17.When preparing an EM, departments should ensure that, where appropriate, it includes an explanation of how concerns that may have been previously raised in Parliament about a policy have been addressed or taken into account.

Failure to send instruments to the SLSC for scrutiny

18.On several occasions in this session, departments failed to send instruments to the Committee for scrutiny. The Department for Digital, Culture, Media and Sport (DCMS), for example, twice failed to send us Codes of Practice on data sharing. Although not statutory instruments, they were instruments subject to a form of negative procedure, and therefore within our remit. This was a significant oversight.

19.Similarly, the Department for Levelling Up, Housing and Communities (DLUHC) failed to send to us a Private Parking Code of Practice in February 2022, and DfT only realised in April 2022, more than a year later, that it had failed to lay an instrument before Parliament which had come into force in February 2021.16

20.We have reminded departments that our remit includes all instruments subject to a parliamentary procedure, not just statutory instruments. We expect departmental Senior Responsible Owners of secondary legislation to ensure that we receive all instruments subject to parliamentary procedure.

Legislative backlog at the Department for Transport

21.A continuing issue that has been a feature of session 2021–22 has been the legislative backlog at DfT. During the session, we drew attention to delays, sometimes of decades, in implementing a backlog of international maritime legislation which DfT had instead been addressing through guidance and Marine Shipping Notices rather than legislation. When we also came across an air safety measure which addressed the recommendations of the Air Accident Investigation Board’s investigation into the Vauxhall helicopter crash17 some seven years after the event, we asked the Minister, Robert Courts MP, Parliamentary Under Secretary of State for Aviation, Maritime, Security and Civil Contingencies, to give oral evidence in October 2021. We welcomed the candid admission of the Minister that DfT, particularly in the maritime sector, had got it wrong, in some cases failing to transpose international legislation more than 20 years old. Following a full audit of outstanding legislation, there is now a clear plan for remedying the deficiencies by 2023.18 Mr Courts recently wrote to the Committee to confirm that by April 2022, DfT had implemented six of the 29 delayed instruments and several more were at the point of laying. We welcome DfT’s actions to rectify the situation. We invite the Government to tell us whether other departments have similar backlogs.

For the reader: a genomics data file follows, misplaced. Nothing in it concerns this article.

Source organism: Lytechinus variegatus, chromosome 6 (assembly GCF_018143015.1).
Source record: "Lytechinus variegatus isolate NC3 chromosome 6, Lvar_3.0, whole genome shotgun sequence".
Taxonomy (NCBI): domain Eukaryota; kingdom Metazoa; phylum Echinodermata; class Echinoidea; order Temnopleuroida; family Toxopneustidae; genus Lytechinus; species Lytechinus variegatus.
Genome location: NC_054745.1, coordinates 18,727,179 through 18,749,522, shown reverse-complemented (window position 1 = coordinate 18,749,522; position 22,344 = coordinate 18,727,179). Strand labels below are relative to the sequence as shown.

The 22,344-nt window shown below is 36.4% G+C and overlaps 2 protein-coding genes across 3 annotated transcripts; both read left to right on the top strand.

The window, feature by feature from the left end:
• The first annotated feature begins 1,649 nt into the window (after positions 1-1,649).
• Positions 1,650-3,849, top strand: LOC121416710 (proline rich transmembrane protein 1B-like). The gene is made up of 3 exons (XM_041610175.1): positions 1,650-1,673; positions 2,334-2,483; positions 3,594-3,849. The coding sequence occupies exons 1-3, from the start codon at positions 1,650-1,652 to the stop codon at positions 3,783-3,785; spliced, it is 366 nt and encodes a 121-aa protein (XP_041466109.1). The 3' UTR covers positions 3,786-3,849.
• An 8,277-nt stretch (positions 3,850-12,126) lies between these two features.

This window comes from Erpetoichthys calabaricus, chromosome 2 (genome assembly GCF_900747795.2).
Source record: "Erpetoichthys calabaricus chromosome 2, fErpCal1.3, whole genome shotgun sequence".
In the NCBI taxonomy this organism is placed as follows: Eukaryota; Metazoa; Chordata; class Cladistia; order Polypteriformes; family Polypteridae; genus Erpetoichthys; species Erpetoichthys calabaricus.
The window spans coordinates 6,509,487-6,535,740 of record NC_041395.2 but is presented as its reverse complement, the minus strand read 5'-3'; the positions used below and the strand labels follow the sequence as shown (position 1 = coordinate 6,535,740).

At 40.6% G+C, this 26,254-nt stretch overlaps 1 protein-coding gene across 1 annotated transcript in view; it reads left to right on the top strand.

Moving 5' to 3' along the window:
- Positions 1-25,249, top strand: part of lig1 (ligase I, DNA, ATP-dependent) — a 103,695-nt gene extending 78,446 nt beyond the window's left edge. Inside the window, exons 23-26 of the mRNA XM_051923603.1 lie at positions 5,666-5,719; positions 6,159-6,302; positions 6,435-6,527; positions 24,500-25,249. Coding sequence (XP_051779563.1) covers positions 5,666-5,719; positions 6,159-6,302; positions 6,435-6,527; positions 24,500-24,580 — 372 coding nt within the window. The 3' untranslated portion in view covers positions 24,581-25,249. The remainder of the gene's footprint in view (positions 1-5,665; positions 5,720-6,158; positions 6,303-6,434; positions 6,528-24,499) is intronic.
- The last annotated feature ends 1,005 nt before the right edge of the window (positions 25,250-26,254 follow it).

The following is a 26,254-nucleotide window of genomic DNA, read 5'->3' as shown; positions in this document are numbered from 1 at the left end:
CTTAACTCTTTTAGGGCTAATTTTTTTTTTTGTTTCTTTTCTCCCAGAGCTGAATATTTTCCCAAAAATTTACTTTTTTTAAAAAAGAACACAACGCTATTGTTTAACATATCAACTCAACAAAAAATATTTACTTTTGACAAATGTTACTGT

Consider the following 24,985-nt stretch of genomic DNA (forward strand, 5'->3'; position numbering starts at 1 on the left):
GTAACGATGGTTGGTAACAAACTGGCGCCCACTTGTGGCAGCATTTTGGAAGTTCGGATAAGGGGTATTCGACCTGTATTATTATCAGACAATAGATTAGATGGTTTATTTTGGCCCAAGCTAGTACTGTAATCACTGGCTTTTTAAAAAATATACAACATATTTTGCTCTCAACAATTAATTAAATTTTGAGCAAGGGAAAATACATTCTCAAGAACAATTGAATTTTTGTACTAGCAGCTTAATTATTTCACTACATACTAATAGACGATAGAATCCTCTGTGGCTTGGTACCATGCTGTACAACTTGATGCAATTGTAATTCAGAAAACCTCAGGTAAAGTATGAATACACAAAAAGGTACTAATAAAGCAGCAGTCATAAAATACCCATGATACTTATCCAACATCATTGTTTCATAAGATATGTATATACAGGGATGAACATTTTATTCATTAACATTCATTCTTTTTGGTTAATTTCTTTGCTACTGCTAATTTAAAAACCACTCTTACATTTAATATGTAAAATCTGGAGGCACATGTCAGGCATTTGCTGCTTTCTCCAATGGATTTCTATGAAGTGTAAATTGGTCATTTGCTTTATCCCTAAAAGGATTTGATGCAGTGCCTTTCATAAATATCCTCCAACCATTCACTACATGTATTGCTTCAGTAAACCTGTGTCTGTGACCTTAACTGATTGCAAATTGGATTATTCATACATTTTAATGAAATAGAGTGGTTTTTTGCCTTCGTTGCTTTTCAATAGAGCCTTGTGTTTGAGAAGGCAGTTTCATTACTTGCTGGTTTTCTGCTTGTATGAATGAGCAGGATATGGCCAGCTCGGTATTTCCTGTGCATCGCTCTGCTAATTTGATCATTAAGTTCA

Loss of parliamentary oversight

22.During session 2021–22, we raised concerns about a loss of parliamentary oversight in the case of the draft Organics (Equivalence and Control Bodies Listing) (Amendment) Regulations 2021. These regulations replaced a legislative mechanism, which required a statutory instrument to update lists of recognised third countries and bodies, with an administrative mechanism, which allows the Department for Environment, Food and Rural Affairs (Defra) to update the lists without any parliamentary oversight.19 Defra argued that changes to these lists were “uncontroversial administrative changes” which did not require significant parliamentary scrutiny. We took the view, however, that amendment by statutory instrument was an appropriate and frequently used vehicle for minor changes, such as updates to lists of recognised countries or bodies, and that parliamentary scrutiny of such changes was desirable. We also disagreed with Defra’s view that the Secretary of State’s general accountability to Parliament and the publication of any changes to the lists were a suitable replacement for direct parliamentary scrutiny.